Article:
Today is all about this afternoon’s FOMC policy statement, the Fed’s quarterly outlook on inflation and economic growth, and Janet Yellen’s press conference. Yellen is going to face a number of key questions this afternoon; after the May CPI yesterday, markets are focused on how the Fed will frame it in terms of increasing interest rates. A lot was made out of the surprising increase in CPI yesterday, it isn’t a trend yet; one month of increases has to be put in perspective. Until yesterday the fear of inflation in the near term was almost nil; certainly markets haven’t ignored inflation completely but the general view had been that inflation wouldn’t increase to meet the Fed’s target of 2.5% until sometime next year. There’s little doubt of one thing out of the meeting this afternoon, there will be another $10B tapering of monthly treasury and MBS purchases. This morning should be quiet; this afternoon at 2:00 and o the end of the day’s trading will be very interesting and possibly quite volatile depending on all the information that will be released and Yellen’s press conference. The ultimate question hanging over the markets now; will the Fed signal an earlier increase in the Fed funds rate than what had been widely believed to be mid-2015….until yesterday?
Last week the MBA reported mortgage applications increased 10.3%; refinances +11% and purchases +9%. This week MBA reported applications declined 9.2%; refinance apps down 13% and purchase apps down 5%. The refinance share of mortgage activity decreased to 52% of total applications from 54%. The adjustable-rate mortgage (ARM) share of activity remained unchanged at 8% of total applications. The average contract interest rate for 30-year fixed-rate mortgages with conforming loan balances ($417,000 or less) increased to 4.36 percent from 4.34 percent, with points increasing to 0.24 from 0.16 (including the origination fee) for 80 percent loans. The average contract interest rate for 30-year fixed-rate mortgages with jumbo loan balances (greater than $417,000) increased to 4.32 percent from 4.27 percent, with points decreasing to 0.09 from 0.12 (including the origination fee) for 80 percent loans. The average contract interest rate for 30-year fixed-rate mortgages backed by the FHA increased to 4.07 percent from 4.06 percent, with points decreasing to -0.39 from -0.03 (including the origination fee) for 80 percent loans. The average contract interest rate for 15-year fixed-rate mortgages increased to 3.50 percent from 3.43 percent, with points decreasing to 0.16 from 0.22 (including the origination fee) for 80 percent loans. Looking at the two weeks together, mortgage applications are not gaining much momentum.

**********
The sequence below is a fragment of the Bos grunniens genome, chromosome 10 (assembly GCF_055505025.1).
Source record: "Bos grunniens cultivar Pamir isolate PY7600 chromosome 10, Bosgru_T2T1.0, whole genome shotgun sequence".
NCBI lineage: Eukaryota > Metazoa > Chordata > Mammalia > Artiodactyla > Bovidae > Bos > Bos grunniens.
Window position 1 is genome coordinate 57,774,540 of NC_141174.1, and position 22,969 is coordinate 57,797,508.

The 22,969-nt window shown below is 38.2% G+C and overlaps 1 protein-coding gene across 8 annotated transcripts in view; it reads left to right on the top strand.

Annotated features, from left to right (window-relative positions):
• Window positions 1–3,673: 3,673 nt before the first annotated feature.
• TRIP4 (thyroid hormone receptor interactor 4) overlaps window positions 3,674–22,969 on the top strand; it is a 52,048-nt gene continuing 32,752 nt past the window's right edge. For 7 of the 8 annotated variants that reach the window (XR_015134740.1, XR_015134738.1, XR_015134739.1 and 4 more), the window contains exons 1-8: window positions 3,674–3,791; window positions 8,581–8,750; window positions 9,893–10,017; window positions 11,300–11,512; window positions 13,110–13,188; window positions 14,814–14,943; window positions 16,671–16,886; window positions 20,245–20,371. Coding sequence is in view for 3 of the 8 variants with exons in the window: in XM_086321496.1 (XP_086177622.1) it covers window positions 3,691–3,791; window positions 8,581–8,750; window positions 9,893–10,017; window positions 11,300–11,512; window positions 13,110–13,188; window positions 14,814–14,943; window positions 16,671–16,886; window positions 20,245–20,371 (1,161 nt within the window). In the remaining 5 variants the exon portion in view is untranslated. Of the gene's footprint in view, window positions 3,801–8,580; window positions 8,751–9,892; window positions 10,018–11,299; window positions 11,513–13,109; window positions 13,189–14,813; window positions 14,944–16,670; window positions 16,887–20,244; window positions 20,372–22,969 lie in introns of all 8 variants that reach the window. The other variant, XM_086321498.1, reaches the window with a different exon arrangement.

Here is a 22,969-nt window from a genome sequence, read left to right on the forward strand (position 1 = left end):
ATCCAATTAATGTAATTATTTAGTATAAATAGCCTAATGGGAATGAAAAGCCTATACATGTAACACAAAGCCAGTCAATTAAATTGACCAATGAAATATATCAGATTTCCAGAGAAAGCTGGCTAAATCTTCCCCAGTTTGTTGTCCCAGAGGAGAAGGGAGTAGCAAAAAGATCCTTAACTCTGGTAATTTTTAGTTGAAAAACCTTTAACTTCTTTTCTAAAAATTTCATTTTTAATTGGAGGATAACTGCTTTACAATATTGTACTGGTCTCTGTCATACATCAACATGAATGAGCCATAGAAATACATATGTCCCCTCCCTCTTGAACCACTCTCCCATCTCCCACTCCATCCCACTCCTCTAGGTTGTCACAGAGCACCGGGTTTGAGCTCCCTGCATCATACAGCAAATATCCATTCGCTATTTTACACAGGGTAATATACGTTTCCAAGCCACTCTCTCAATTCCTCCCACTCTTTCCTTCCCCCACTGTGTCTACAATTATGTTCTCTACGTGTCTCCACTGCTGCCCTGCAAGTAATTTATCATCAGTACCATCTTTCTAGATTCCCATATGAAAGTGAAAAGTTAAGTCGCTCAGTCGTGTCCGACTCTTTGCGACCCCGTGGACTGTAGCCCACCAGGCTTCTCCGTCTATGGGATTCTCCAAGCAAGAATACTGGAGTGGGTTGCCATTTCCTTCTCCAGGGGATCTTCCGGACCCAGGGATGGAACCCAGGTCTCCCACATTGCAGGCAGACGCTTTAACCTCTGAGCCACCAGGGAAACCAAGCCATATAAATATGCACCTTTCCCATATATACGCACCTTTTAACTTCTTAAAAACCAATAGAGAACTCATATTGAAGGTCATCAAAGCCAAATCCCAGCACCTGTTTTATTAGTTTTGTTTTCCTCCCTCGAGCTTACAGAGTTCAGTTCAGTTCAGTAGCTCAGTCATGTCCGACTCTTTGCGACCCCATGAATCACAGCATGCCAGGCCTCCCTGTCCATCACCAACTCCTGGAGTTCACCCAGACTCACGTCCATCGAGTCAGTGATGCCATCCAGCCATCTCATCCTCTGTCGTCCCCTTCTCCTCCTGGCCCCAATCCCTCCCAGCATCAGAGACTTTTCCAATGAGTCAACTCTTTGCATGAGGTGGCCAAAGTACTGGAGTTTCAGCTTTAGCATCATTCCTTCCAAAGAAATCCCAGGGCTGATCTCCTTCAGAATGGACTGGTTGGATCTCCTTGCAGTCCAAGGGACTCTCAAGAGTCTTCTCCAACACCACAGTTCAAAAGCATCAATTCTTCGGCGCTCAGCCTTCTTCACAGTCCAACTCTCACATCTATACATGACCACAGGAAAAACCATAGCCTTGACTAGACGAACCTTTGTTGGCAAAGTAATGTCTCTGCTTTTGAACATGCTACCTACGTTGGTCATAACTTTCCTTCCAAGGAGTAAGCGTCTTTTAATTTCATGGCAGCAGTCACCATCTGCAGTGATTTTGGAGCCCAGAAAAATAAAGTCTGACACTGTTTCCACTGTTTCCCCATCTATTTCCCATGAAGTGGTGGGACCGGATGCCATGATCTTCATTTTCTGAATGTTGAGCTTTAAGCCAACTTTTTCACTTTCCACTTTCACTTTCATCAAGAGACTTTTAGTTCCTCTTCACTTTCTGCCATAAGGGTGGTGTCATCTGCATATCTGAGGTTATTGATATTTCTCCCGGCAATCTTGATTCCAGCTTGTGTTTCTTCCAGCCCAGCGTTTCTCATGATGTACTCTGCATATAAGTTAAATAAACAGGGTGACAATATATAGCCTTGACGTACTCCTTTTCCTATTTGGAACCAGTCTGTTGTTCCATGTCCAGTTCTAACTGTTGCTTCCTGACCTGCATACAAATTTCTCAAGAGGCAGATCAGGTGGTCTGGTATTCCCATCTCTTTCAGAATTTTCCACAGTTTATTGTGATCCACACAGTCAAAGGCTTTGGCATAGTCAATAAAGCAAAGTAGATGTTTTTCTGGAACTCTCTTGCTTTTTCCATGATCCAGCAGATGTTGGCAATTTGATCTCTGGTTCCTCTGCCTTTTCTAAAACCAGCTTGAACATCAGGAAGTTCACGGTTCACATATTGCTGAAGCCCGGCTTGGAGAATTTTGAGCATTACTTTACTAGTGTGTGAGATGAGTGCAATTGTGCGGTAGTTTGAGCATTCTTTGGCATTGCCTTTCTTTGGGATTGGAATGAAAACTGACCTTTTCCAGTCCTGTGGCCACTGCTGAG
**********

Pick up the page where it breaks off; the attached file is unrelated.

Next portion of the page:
In Iraq; crude oil production is being ramped up; oil exports from Iraq’s southern terminals in the Persian Gulf are poised to accelerate even as fighting plunges the country’s north into deeper turmoil. This morning reports that Iraq’s largest refinery is under attack, the refinery is in the north where all the fighting is taking place. Pres. Obama is scheduled to meet with Congressional leaders to brief them on recent events. 275 troops sent yesterday to Baghdad to protect the US embassy as fighting is coming closer to the capital. Obama is considering increased cooperation from Iran; a move that is likely to not be popular, but necessary. Iran is a Shiite country; the fighting in Iraq is led by Sunnis.
At 9:30 the DJIA opened -24, NASADAQ and S&P were unchanged on the open; the 10 at 9:30 2.63% -2 bp and 30 yr MBS price +14 bps from yesterday’s close and -7 bps from 9:30 yesterday.
Our technicals are all slightly bearish now; I am not too concerned yet but if the events this afternoon set off additional selling we would have to accept it and react accordingly. I still hold that the economy isn’t as strong as many believe and that the US stock market is poised for a strong sell-off. However, I have no idea when it will occur, just watching the technicals (market action). With interest rates at close to zero there is not many places other than equity markets that investors can go, resulting in the potential that equity markets may climb more, and the expected decline could well be pushed off for a number of months and interest rate markets not declining as we currently believe. Always go with the flow; never marry an outlook until markets confirm.